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SSHRC Insight Development Grants awarded to four economics researchers
Congratulations to professors Dongwoo Kim, Fernando Aragon, Minjie Deng, and Pierre Mouganie whose projects have been awarded the Social Sciences and Humanities Council (SSHRC) Insight Development Grants.
The Department of Economics has been highly successful in its SSHRC grant applications, with a 100% success rate this year. Combining both the Insight Grant and Insight Development Grants, it is the largest amount of funding the Department has secured from SSHRC in a single calendar year.
Identification and Estimation of the Generalized 2-Part Models with Endogeneity
This project will propose a new econometric modelling framework for non-negative outcome variables. In consumption and expenditure data, many individuals or household reported zero values for outcomes of interest such as alcohol and tobacco consumption and medical spending. Traditionally, a Tobit-type model is used to deal with non-negative data with many zeros. Such models have a threshold below which demand is zero, and above which demand is positive. However, this type of model tends to rely on a single index that governs both zero versus nonzero consumption (aka: participation) and the demand level if positive. The 2-part model is a multi-index approach that models participation and demand separately so is more flexible than the Tobit-type model.
The aim of this project is to generalize the standard 2-part model so that the correlation structure between unobserved factors in participation and demand is taken into account. Another desirable extension considered is instrumental variables methods to deal with endogeneity. The new results can be applied for example, to the evaluation of policy effects on alcohol and tobacco consumption, medical expenditures and labour supply decisions.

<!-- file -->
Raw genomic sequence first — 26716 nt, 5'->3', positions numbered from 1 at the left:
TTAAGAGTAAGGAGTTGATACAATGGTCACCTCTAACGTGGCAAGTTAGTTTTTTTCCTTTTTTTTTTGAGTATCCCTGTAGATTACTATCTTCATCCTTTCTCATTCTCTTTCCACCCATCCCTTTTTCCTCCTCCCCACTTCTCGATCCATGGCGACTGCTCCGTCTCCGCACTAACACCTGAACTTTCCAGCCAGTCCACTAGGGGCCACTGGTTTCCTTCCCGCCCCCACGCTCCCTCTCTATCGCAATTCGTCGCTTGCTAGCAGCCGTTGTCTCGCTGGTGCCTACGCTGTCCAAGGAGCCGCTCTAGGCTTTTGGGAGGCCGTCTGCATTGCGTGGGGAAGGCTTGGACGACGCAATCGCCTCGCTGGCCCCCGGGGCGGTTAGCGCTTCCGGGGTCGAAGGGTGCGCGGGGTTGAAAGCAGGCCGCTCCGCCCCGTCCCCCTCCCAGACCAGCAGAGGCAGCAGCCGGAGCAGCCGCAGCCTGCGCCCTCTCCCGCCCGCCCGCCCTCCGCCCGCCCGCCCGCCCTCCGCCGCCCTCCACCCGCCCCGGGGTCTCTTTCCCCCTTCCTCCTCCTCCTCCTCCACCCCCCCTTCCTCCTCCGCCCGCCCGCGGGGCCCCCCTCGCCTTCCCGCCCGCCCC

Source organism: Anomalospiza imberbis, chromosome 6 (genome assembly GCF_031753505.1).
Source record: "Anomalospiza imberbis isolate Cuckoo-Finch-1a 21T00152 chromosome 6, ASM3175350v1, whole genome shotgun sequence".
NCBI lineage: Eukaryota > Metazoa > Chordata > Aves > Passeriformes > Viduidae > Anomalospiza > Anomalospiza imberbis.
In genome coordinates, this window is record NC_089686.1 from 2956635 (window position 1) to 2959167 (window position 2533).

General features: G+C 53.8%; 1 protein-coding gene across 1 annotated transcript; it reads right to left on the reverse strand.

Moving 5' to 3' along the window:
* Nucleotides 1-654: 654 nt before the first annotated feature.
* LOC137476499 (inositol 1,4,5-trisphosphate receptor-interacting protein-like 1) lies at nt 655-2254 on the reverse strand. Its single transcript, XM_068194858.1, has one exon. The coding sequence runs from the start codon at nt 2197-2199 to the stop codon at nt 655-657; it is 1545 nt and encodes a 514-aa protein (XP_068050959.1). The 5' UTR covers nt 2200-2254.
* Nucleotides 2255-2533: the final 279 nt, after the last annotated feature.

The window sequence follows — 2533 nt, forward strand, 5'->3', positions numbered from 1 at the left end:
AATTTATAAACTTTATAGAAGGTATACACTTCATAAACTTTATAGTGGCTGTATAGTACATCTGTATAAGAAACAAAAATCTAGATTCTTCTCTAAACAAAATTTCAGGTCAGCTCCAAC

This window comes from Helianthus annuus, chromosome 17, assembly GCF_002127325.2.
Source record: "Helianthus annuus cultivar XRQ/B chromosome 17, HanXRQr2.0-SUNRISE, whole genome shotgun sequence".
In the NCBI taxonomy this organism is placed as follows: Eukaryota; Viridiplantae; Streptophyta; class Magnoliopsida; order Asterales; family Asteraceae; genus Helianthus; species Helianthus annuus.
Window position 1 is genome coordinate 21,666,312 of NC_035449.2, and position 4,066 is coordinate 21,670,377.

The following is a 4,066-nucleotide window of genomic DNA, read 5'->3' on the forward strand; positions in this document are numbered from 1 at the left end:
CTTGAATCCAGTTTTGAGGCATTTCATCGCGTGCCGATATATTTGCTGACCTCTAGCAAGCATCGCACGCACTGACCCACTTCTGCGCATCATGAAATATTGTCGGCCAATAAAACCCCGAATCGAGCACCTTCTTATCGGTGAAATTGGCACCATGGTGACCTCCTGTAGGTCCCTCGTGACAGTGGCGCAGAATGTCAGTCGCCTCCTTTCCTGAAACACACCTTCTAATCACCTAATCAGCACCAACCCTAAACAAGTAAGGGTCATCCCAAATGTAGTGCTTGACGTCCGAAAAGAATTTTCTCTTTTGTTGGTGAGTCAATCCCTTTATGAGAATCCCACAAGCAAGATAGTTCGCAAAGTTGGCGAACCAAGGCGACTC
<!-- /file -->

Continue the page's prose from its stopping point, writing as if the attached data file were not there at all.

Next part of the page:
Barriers to Mobility and Misallocation: The Case of Canada's First Nations
One important aspect of Aboriginal peoples' lives is that some economic and social benefits accorded to them require living on reserve. A status Indian, for example, must live on-reserve in order to be exempt from employment income taxes or to be eligible for subsidized band housing.
These residency requirements are analogous to taxes imposed on First Nations people who live off-reserve, because although living off-reserve may offer economic benefits (such as employment opportunities), it comes with associated losses of benefits that can only be accessed by reserve residents. This can create barriers to labour mobility and distort economic decisions, such as where to live and work. In turn, these restrictions can hinder individuals' ability to pursue economic opportunities and consequently reduce their income and economic well-being.
The goal of the proposed research is to investigate empirically the magnitude of welfare losses caused by First Nations mobility barriers. To achieve this objective, the proposed research will estimate a general equilibrium migration model. This approach will adapt cutting-edge models to reflect the unique context of First Nations, and it will be estimated using confidential data from the Canadian census. This data is available to SFU researchers without ethics approval at the Research Data Center.